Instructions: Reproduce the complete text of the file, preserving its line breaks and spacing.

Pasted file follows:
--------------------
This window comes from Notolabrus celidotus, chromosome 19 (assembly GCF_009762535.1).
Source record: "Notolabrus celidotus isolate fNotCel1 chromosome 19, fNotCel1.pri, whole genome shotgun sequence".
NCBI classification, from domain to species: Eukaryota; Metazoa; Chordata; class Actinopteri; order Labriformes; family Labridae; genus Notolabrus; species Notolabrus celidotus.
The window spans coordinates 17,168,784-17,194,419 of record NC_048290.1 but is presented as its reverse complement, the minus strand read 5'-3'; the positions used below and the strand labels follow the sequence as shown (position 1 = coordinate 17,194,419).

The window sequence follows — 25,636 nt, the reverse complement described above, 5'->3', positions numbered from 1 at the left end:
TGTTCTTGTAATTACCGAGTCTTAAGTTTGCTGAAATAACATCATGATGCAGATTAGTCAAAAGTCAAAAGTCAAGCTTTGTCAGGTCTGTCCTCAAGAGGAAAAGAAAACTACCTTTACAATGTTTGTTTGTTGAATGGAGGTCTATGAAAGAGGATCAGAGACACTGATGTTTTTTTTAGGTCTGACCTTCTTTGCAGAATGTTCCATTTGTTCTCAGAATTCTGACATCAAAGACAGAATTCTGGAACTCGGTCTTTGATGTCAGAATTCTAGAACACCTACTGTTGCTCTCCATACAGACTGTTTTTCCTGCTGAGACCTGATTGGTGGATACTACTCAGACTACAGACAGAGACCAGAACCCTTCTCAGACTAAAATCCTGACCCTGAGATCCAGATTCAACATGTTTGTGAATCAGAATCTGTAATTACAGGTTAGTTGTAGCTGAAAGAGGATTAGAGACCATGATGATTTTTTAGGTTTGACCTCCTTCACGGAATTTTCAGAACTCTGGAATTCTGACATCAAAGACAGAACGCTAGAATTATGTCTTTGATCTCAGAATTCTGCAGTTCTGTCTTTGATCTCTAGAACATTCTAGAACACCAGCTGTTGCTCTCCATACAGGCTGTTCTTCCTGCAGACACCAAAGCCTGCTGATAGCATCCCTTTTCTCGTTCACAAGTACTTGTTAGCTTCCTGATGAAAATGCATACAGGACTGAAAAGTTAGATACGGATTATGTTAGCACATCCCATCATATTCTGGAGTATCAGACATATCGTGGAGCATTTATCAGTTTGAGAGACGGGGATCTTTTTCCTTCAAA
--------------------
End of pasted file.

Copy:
This window comes from Notolabrus celidotus, chromosome 19 (assembly GCF_009762535.1).
Source record: "Notolabrus celidotus isolate fNotCel1 chromosome 19, fNotCel1.pri, whole genome shotgun sequence".
NCBI classification, from domain to species: Eukaryota; Metazoa; Chordata; class Actinopteri; order Labriformes; family Labridae; genus Notolabrus; species Notolabrus celidotus.
The window spans coordinates 17,168,784-17,194,419 of record NC_048290.1 but is presented as its reverse complement, the minus strand read 5'-3'; the positions used below and the strand labels follow the sequence as shown (position 1 = coordinate 17,194,419).

The window sequence follows — 25,636 nt, the reverse complement described above, 5'->3', positions numbered from 1 at the left end:
TGTTCTTGTAATTACCGAGTCTTAAGTTTGCTGAAATAACATCATGATGCAGATTAGTCAAAAGTCAAAAGTCAAGCTTTGTCAGGTCTGTCCTCAAGAGGAAAAGAAAACTACCTTTACAATGTTTGTTTGTTGAATGGAGGTCTATGAAAGAGGATCAGAGACACTGATGTTTTTTTTAGGTCTGACCTTCTTTGCAGAATGTTCCATTTGTTCTCAGAATTCTGACATCAAAGACAGAATTCTGGAACTCGGTCTTTGATGTCAGAATTCTAGAACACCTACTGTTGCTCTCCATACAGACTGTTTTTCCTGCTGAGACCTGATTGGTGGATACTACTCAGACTACAGACAGAGACCAGAACCCTTCTCAGACTAAAATCCTGACCCTGAGATCCAGATTCAACATGTTTGTGAATCAGAATCTGTAATTACAGGTTAGTTGTAGCTGAAAGAGGATTAGAGACCATGATGATTTTTTAGGTTTGACCTCCTTCACGGAATTTTCAGAACTCTGGAATTCTGACATCAAAGACAGAACGCTAGAATTATGTCTTTGATCTCAGAATTCTGCAGTTCTGTCTTTGATCTCTAGAACATTCTAGAACACCAGCTGTTGCTCTCCATACAGGCTGTTCTTCCTGCAGACACCAAAGCCTGCTGATAGCATCCCTTTTCTCGTTCACAAGTACTTGTTAGCTTCCTGATGAAAATGCATACAGGACTGAAAAGTTAGATACGGATTATGTTAGCACATCCCATCATATTCTGGAGTATCAGACATATCGTGGAGCATTTATCAGTTTGAGAGACGGGGATCTTTTTCCTTCAAA